Sure - we don't even know when this barge will leave port, but once it does, the Atlanta Braves should win, if you believe those who should be on the inside.
In a piece from theAthletic on Monday (subscription required), 3 writers came together for a pre-season Q&A about their projections. They were Dave O'Brien (Atlanta Braves), Britt Ghiroli (Nationals), and Tim Britton (Mets).
They discussed their interactions with players about the state of things, their desire to play (they want to) vs. their apprehension with possible restrictions (the risks are still in their minds consistently).
From the sound of it, players are all getting some form of cabin fever - this is the first time many of them have been away from the game in the Spring in at least a decade - maybe even 2 decades. They are going a bit stir-crazy in not having 'clarity' (as one writer put it) on what's going to happen.
The questions turned to who might benefit more from this delay. O'Brien noted that a compacted/compressed schedule would tend to help the Atlanta Braves, thanks to their deep and experienced bullpen. Ghiroli noted that as the Nationals were going to have to deal with the fatigue of a long 2019 season and shortened off-season, this delay would be very helpful to them.
Britton suggested that the Mets best shot at the division might be in a 'sprint' vs. a marathon, and noted that if the original 2020 schedule is salvaged in any fundamental way, many of their early games against the Braves might not happen.
What could hurt the Atlanta Braves?
The question then flipped: how could a delay hurt? O'Brien offered up the thought of a number of mid-30's pitchers being in the Braves' mix, but coming right after he listed them as a strength, the answer almost seemed ingenuine.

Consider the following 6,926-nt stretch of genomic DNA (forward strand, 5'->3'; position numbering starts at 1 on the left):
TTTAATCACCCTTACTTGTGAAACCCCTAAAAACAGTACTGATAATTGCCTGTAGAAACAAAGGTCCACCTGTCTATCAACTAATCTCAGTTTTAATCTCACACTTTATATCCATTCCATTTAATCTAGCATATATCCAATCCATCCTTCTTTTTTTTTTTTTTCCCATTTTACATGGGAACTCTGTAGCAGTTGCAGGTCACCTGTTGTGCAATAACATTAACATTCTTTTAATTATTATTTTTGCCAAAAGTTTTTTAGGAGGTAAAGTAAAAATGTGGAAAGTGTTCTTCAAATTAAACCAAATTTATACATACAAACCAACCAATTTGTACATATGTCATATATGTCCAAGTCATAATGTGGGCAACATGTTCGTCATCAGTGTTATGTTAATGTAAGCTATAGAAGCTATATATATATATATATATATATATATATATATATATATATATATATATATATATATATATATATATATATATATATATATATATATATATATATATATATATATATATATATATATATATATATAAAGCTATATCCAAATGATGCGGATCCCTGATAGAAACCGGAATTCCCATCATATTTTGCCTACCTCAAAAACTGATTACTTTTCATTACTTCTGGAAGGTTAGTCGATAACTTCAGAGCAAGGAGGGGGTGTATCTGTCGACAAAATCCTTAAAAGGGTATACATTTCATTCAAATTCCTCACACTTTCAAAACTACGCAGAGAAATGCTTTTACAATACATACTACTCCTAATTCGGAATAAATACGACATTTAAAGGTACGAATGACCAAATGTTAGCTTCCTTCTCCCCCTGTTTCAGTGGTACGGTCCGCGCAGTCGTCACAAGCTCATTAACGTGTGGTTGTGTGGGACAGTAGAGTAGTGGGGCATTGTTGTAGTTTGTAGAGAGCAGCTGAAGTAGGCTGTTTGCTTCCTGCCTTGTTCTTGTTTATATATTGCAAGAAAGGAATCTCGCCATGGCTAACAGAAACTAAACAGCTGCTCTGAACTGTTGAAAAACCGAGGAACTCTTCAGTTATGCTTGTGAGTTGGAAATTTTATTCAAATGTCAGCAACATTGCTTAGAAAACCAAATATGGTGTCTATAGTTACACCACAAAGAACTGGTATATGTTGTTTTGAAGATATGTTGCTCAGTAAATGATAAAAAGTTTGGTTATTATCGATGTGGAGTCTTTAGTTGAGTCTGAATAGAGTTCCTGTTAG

He also noted the possible inconsistency that younger players can exhibit; for the most part, however, Atlanta has already been through those growing pains and they have come out well.
Ghiroli noted that any team getting out of the gate slowly - like the Nats did last year - could face a very difficult mountain to climb in coming back. You could argue that more games in fewer days mean that such a team could come back more quickly, but there's the fatigue issue that could be a serious roadblock - even with expanded rosters.
Britton points to the Mets starter depth and bullpen depth will definitely be of concern with consistent double-headers. Even their catching depth isn't particularly good.
SO WHO WINS?
Each writer had a chance to inject the Phillies into the mix since they didn't have a writer participating in this roundtable discussion - and they all have concerns about their rotation and bullpen, as we've noted all along. Thus each one is discounting their ability (Joe Girardi notwithstanding) to make a serious run.
Every single writer was thus in agreement: the NL East order of finish would come out like this:
- Atlanta Braves
- Washington Nationals
- New York Mets
- Philadelphia Phillies
- Miami Marlins
Britton added that his take includes the smallest gap being between the Mets and Phillies for their respective positions.
The Atlanta Braves are built to win ... but in a season that's liable to be out of kilter, they will still have to figure out how to consistently overcome the obstacles of getting enough rest, adapting to new scenery and new schedules, and perhaps even new rules.
Cole Hamels, Freddie Freeman, and even Felix Hernandez should be better rested and better healed up by the time all this gets going. That can't hurt a bit. Same goes for those 30+-year-old bullpen arms. But can the adaptations be done successfully?
Everybody is going to be in that same boat, but those who embrace the changes will have a leg up. Hopefully, that will be our Braves. Hopefully, we can get this game going.